Advances in network and collaboration technologies are dismantling many of the boundaries that once prevented people from working together. Yet as physical boundaries are removed, the boundaries that still exist in human relationships remain.
In a decade-long program of research, a team of researchers associated with the Center for Creative Leadership sought to understand these boundaries and how leaders and organizations can span them.
The boundaries that matter most today are psychological and emotional, rather than organizational and structural. These divides are largely about human identity: core values, how we define ourselves and how we fit within our larger social world.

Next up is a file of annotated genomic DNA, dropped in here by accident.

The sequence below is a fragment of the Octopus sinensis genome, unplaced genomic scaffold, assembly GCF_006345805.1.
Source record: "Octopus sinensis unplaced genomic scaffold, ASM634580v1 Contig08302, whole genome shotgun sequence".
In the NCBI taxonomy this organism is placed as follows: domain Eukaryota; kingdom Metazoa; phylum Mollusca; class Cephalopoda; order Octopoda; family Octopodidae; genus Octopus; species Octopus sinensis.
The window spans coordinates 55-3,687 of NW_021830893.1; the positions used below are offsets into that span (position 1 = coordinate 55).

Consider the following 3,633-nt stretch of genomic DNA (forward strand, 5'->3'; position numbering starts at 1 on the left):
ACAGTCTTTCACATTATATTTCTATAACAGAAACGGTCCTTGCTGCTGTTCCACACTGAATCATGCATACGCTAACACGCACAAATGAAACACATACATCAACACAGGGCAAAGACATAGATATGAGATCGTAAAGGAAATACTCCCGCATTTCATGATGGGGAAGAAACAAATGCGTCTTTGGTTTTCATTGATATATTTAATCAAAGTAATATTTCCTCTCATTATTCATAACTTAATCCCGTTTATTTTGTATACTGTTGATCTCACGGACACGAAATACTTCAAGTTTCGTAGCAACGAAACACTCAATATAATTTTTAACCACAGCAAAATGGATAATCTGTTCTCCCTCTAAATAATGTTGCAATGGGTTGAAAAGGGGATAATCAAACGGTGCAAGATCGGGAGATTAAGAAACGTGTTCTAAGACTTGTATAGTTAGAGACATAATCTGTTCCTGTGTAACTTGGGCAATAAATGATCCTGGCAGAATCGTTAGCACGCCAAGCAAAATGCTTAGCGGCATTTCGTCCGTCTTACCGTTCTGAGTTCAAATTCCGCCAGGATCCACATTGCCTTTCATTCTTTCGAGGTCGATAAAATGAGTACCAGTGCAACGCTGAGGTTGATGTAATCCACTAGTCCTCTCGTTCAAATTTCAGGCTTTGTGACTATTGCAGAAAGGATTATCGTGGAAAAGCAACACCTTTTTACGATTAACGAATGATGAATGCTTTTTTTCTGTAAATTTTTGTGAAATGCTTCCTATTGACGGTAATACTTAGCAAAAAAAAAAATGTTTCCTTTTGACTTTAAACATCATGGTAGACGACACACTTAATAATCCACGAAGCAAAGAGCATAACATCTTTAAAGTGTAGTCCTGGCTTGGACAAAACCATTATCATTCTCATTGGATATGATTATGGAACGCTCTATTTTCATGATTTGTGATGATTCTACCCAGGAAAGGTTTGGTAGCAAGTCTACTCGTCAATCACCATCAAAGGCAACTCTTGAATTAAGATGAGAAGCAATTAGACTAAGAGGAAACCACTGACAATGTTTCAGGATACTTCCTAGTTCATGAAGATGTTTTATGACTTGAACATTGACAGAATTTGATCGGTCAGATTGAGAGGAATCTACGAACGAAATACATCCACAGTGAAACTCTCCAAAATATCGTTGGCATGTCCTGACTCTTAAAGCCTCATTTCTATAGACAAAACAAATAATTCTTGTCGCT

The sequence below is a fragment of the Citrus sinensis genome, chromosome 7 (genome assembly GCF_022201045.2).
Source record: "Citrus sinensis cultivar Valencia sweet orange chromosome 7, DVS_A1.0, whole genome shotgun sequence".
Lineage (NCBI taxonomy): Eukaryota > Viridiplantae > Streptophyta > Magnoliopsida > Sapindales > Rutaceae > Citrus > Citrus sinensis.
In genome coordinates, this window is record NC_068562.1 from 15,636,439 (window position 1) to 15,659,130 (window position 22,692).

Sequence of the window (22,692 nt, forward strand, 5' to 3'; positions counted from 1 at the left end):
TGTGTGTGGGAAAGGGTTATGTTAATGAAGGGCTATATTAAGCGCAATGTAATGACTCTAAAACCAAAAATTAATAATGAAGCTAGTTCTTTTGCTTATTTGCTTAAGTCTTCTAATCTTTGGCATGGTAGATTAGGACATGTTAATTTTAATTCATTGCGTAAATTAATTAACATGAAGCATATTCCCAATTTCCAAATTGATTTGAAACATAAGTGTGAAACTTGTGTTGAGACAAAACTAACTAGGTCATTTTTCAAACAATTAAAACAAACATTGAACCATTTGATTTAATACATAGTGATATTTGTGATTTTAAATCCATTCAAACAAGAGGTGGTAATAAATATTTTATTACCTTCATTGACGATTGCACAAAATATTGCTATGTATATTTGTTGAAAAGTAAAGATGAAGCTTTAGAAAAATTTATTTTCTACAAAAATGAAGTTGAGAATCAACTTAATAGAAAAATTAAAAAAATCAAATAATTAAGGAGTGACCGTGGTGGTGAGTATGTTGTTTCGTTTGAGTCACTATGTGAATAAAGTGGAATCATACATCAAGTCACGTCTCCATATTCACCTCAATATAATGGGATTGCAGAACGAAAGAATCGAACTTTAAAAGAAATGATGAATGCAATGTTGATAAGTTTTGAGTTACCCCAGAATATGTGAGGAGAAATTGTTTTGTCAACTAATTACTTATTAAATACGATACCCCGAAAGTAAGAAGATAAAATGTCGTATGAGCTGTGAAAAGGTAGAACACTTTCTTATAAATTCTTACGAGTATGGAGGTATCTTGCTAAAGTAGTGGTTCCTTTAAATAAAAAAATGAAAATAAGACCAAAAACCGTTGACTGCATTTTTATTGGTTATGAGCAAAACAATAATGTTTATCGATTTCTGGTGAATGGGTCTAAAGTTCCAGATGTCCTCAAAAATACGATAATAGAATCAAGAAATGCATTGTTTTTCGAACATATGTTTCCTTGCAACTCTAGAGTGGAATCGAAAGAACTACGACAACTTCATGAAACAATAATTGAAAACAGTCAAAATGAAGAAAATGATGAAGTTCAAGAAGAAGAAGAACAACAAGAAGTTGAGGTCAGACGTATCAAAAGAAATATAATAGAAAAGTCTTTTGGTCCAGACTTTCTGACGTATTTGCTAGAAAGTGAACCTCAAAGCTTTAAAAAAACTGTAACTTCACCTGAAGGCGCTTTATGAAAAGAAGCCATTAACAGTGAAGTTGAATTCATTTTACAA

The following five types of boundaries challenge leaders and organizations to work in new ways:
- Vertical: Rank, class, seniority, authority, power.
- Horizontal: Expertise, function, peers.
- Stakeholder: Partners, constituencies, value chain, communities.
- Demographic: Gender, generation, nationality, culture, personality, ideology.
- Geographic: Location, region, markets, distance.
While these boundaries create constraints, they can also be frontiers. Wherever boundaries collide and diverse expertise and experience intersect, there is potential for solving pressing problems, driving innovation and leading breakthrough change.
— Chris Ernst and Donna Chrobot-Mason, director of the Center for Organizational Leadership at the University of Cincinnati.